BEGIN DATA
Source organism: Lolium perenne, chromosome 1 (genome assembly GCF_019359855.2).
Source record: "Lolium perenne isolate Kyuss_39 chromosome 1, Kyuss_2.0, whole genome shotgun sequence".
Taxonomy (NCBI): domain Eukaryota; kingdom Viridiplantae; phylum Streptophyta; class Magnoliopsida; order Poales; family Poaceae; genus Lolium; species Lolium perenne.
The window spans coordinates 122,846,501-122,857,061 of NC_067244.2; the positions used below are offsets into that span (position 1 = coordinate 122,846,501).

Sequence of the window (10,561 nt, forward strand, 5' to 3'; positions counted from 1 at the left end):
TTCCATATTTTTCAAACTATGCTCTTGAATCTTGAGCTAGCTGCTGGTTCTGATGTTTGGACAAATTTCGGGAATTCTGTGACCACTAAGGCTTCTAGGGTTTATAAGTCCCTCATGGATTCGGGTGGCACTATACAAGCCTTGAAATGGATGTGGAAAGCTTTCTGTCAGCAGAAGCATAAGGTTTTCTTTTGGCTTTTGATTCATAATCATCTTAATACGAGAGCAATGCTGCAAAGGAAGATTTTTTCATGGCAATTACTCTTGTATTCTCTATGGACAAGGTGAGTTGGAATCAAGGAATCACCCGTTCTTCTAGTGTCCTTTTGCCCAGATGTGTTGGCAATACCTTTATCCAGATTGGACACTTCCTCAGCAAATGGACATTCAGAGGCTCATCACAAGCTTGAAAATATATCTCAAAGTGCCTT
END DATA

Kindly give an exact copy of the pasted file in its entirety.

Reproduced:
Source organism: Lolium perenne, chromosome 1 (genome assembly GCF_019359855.2).
Source record: "Lolium perenne isolate Kyuss_39 chromosome 1, Kyuss_2.0, whole genome shotgun sequence".
Taxonomy (NCBI): domain Eukaryota; kingdom Viridiplantae; phylum Streptophyta; class Magnoliopsida; order Poales; family Poaceae; genus Lolium; species Lolium perenne.
The window spans coordinates 122,846,501-122,857,061 of NC_067244.2; the positions used below are offsets into that span (position 1 = coordinate 122,846,501).

Sequence of the window (10,561 nt, forward strand, 5' to 3'; positions counted from 1 at the left end):
TTCCATATTTTTCAAACTATGCTCTTGAATCTTGAGCTAGCTGCTGGTTCTGATGTTTGGACAAATTTCGGGAATTCTGTGACCACTAAGGCTTCTAGGGTTTATAAGTCCCTCATGGATTCGGGTGGCACTATACAAGCCTTGAAATGGATGTGGAAAGCTTTCTGTCAGCAGAAGCATAAGGTTTTCTTTTGGCTTTTGATTCATAATCATCTTAATACGAGAGCAATGCTGCAAAGGAAGATTTTTTCATGGCAATTACTCTTGTATTCTCTATGGACAAGGTGAGTTGGAATCAAGGAATCACCCGTTCTTCTAGTGTCCTTTTGCCCAGATGTGTTGGCAATACCTTTATCCAGATTGGACACTTCCTCAGCAAATGGACATTCAGAGGCTCATCACAAGCTTGAAAATATATCTCAAAGTGCCTT